Italy: Bright prospects, best growth
Guido Guzzetti of Prime Investment Management in Milan, who will run the company's open pension fund, believes the Italian market along with other continental European markets has bright prospects".
These prospects, he says, are directly dependent on the success of the EMU project.
Guzzetti notes that the Italian stock market correlates with the French, German and Spanish ones and that these markets should show the best growth in comparison to the UK, Netherlands and Switzerland "which behave a bit apart".
"If not just the numbers but the underlying social change is achieved, then we should see great benefits," he adds.
He is also relatively unconcerned about a possible German interest rate rise. "We shouldn't be too worried about German interest rates, because a rise will probably help convergence without endangering the EMU process," he says.
Guzzetti regards declining bond returns as the most important stock market driver, particularly because of its effect on retail savers. "It is just at the beginning now. When people become accustomed to poor returns on treasury bills and bonds they will have to chase more interesting investments. This will bring them to the Italian bourse first and then to other bourses."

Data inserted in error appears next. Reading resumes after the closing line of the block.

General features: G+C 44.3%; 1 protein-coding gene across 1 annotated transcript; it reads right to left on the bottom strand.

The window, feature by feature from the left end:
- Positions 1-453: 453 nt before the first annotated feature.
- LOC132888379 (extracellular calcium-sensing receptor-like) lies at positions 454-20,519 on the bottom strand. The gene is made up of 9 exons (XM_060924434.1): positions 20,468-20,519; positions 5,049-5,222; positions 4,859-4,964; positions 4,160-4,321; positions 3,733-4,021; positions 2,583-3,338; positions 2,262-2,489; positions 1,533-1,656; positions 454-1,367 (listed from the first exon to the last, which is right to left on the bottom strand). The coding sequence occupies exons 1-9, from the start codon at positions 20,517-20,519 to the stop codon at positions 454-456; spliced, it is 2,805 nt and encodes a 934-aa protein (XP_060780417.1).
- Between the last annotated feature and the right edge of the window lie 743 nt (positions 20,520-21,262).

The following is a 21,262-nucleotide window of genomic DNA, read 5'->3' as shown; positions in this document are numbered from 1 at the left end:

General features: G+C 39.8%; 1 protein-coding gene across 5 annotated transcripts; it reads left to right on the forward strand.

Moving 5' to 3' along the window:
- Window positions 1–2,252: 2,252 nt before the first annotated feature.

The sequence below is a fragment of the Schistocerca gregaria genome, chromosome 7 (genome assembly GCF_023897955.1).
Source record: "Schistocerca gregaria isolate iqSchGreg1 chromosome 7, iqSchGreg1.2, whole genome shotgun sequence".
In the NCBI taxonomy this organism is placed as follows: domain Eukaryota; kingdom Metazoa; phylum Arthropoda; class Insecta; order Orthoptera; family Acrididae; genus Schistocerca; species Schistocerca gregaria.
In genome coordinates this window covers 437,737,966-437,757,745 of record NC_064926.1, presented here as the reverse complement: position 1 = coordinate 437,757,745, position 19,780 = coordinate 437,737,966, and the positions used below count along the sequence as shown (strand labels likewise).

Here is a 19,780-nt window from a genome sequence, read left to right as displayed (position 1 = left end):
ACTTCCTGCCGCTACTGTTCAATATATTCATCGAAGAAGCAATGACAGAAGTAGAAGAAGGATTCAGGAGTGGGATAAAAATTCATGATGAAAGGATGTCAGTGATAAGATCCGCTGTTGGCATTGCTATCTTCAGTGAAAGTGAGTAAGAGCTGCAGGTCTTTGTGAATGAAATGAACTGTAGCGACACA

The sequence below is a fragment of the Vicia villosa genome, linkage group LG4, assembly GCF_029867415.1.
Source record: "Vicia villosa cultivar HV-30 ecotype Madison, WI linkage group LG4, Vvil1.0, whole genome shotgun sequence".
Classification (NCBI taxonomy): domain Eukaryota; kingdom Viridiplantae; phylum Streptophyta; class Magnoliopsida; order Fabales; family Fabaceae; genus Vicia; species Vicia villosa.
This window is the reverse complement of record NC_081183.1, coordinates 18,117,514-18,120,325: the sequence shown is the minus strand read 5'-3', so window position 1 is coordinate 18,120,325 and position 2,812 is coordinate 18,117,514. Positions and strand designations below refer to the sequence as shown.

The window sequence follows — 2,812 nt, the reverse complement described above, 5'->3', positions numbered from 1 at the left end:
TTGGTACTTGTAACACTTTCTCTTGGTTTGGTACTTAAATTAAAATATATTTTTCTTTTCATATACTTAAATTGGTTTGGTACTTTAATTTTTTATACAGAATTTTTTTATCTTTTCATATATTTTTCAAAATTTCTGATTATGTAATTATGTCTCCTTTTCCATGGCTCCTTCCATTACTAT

He adds that flows of money from the new pensions system will be part of a much slower process. "It will be steady but it starts from zero and will need time to develop."
He also expects increased international interest because of restructuring, coupled with poor prospects elsewhere.
"If you look around the world there are not so many opportunities. The US stock market is well done, the Japanese market is still in flux, and the Far East and Asia have gone to the wall, something that is not going to change overnight."
In terms of sectors he believes that the market will not necessarily follow the patterns seen in previous economic recoveries. "It will not show purely cyclical themes except in the very short term. Growth-oriented sectors such as technology and investment goods should benefit. All over Europe we have a big restructuring while pure consumption is not going to be buoyant for some time."
He does not foresee any major risks apart from the collapse of EMU due to unforeseen circumstances. "It would be a great pity because it is not an opportunity that we will findagain for some years. Everything would have to be reassessed.""